You know you should be investing more energy in coaching your team, but you believe: A) it takes too long; B) it’s easier just to tell them what to do; C) you’re clumsy at it; or D) all of the above. Well, I have the solution for you. It’s contained in 227 (easy-to-read, nice-to-look at) pages in the new book, The Coaching Habit by Michael Bungay Stainier.
I read most of this book while sitting in a cell-phone free area at U.S. Border Security in the Toronto airport, which speaks to both what a quick read the book is and to the length of the delays when one is seeking a Work Visa.
No More Excuses
As I read, I thought about those hackneyed excuses for not coaching; lack of time, impatience, lack of confidence in one’s skills. I kept asking whether Michael was solving for each of these. By the time I was done, my answer was a resounding ‘yes.’
The coaching process outlined in The Coaching Habit could easily be completed in about 3 minutes: Short enough to coach on the walk back from a meeting. For me, sub five minutes disqualifies time as a legitimate excuse. One down. For those who think it’s harder to ask than tell, the book provides several scenarios that will disabuse you of that notion (see The Lazy Rule). Two down. Finally, for those who feel out of their element in coaching, the book provides the exact words to use. Rote memorization could turn you into a coach overnight! So no more excuses for depriving your team of the coaching they want and deserve.
The book is packed with insight. It begins with a compelling business case for coaching, touches briefly on habit formation, and then spares no time getting into the good stuff—the seven coaching questions that will propel your conversations. The questions include:
- The Kickstart Question
- The AWE Question
- The Focus Question
- The Foundation Question
- The Lazy Question
- The Strategic Question
- The Learning Question
As an example, the Lazy Question is “How can I help?” Bungay Stanier ascribes two virtues to the question. “First, you’re forcing your colleague to make a direct and clear request.” Second, “it stops you from thinking that you know how best to help and leaping into action.” It’s quite brilliant. One concise, elegant question helps the person you’re coaching to clarify their thinking and get to the point, signals that he or she is still accountable, makes you look like the good guy who’ willing to help, gets you direction about the best use of your energy, all without catching you into the trap of presupposing or overstepping. That’s pretty darn good for a four word question.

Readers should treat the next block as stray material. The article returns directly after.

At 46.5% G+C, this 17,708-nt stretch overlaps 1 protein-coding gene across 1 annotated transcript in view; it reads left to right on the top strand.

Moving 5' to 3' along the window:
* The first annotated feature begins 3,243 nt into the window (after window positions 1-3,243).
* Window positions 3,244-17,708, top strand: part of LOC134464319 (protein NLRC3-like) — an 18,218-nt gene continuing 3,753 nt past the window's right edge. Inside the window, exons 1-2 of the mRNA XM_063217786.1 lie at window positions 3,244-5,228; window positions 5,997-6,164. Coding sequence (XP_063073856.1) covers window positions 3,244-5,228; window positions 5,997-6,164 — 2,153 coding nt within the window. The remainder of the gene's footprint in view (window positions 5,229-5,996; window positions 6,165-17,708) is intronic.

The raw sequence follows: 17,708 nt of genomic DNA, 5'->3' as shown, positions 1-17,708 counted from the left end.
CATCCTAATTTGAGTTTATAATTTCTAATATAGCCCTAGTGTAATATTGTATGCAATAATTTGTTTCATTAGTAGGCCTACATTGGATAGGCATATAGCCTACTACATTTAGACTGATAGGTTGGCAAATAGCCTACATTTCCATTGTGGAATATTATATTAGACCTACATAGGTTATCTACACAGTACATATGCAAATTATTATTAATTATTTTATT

The others questions are similarly clever. “And what else,” and “What are you saying no to” work wonders to guide the coaching conversation without coercing or constraining it. In each chapter Michael provides point and counter-point by sharing the alternatives to using the coaching question and by mapping out of some of the other, less desirable, options.
While the content is crisp and clear, the ease of consumption of the book owes equally much to the effort put into its design. Although the idea of design is everywhere these days, I had never thought of it as a tool for books. I was wrong. The page layout, including call out pages, notes sections, and eye-catching icons make it feel like you’re on a self-guided tour. The result is a book built for busy people cleverly designed to make its consumption quick and easy.
Although professional coaches will enjoy reading something written by someone who is clearly a kindred spirit, they aren’t the target audience. The book doesn’t really cover new territory. But what it does do is take the tenets of coaching and boil them down into an easy-to-use process. So if your job requires you to get things done through others, either as a formal or an informal manager, this book is for you.
To learn more, visit www.TheCoachingHabit.com
For Further Reading